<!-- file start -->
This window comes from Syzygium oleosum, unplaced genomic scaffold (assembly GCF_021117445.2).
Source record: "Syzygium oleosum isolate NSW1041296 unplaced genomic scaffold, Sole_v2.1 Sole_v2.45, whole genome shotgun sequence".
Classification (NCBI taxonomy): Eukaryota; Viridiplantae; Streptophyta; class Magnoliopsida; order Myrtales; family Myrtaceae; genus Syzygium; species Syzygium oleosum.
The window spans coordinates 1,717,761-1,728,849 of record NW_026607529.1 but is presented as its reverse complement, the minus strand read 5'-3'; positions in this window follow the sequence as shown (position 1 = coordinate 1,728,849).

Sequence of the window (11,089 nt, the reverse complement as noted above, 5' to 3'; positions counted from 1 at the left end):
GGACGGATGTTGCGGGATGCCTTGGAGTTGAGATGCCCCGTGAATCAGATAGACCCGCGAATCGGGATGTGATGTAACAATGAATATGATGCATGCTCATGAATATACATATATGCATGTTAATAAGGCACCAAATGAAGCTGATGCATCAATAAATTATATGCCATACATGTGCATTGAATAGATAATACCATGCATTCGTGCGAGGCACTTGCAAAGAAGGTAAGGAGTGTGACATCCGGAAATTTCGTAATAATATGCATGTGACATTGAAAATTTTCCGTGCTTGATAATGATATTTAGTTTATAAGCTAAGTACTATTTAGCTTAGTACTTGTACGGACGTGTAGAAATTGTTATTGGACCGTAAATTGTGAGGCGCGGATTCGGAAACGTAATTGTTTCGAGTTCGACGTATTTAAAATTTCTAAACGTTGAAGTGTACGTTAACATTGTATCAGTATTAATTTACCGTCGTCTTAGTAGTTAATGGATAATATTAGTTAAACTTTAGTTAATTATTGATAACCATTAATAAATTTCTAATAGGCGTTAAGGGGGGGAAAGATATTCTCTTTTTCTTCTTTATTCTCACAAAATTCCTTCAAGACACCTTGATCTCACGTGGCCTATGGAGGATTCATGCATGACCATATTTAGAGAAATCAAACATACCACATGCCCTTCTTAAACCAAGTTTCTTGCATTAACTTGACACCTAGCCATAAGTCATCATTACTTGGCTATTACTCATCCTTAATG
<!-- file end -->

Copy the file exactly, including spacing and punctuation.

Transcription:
This window comes from Syzygium oleosum, unplaced genomic scaffold (assembly GCF_021117445.2).
Source record: "Syzygium oleosum isolate NSW1041296 unplaced genomic scaffold, Sole_v2.1 Sole_v2.45, whole genome shotgun sequence".
Classification (NCBI taxonomy): Eukaryota; Viridiplantae; Streptophyta; class Magnoliopsida; order Myrtales; family Myrtaceae; genus Syzygium; species Syzygium oleosum.
The window spans coordinates 1,717,761-1,728,849 of record NW_026607529.1 but is presented as its reverse complement, the minus strand read 5'-3'; positions in this window follow the sequence as shown (position 1 = coordinate 1,728,849).

Sequence of the window (11,089 nt, the reverse complement as noted above, 5' to 3'; positions counted from 1 at the left end):
GGACGGATGTTGCGGGATGCCTTGGAGTTGAGATGCCCCGTGAATCAGATAGACCCGCGAATCGGGATGTGATGTAACAATGAATATGATGCATGCTCATGAATATACATATATGCATGTTAATAAGGCACCAAATGAAGCTGATGCATCAATAAATTATATGCCATACATGTGCATTGAATAGATAATACCATGCATTCGTGCGAGGCACTTGCAAAGAAGGTAAGGAGTGTGACATCCGGAAATTTCGTAATAATATGCATGTGACATTGAAAATTTTCCGTGCTTGATAATGATATTTAGTTTATAAGCTAAGTACTATTTAGCTTAGTACTTGTACGGACGTGTAGAAATTGTTATTGGACCGTAAATTGTGAGGCGCGGATTCGGAAACGTAATTGTTTCGAGTTCGACGTATTTAAAATTTCTAAACGTTGAAGTGTACGTTAACATTGTATCAGTATTAATTTACCGTCGTCTTAGTAGTTAATGGATAATATTAGTTAAACTTTAGTTAATTATTGATAACCATTAATAAATTTCTAATAGGCGTTAAGGGGGGGAAAGATATTCTCTTTTTCTTCTTTATTCTCACAAAATTCCTTCAAGACACCTTGATCTCACGTGGCCTATGGAGGATTCATGCATGACCATATTTAGAGAAATCAAACATACCACATGCCCTTCTTAAACCAAGTTTCTTGCATTAACTTGACACCTAGCCATAAGTCATCATTACTTGGCTATTACTCATCCTTAATG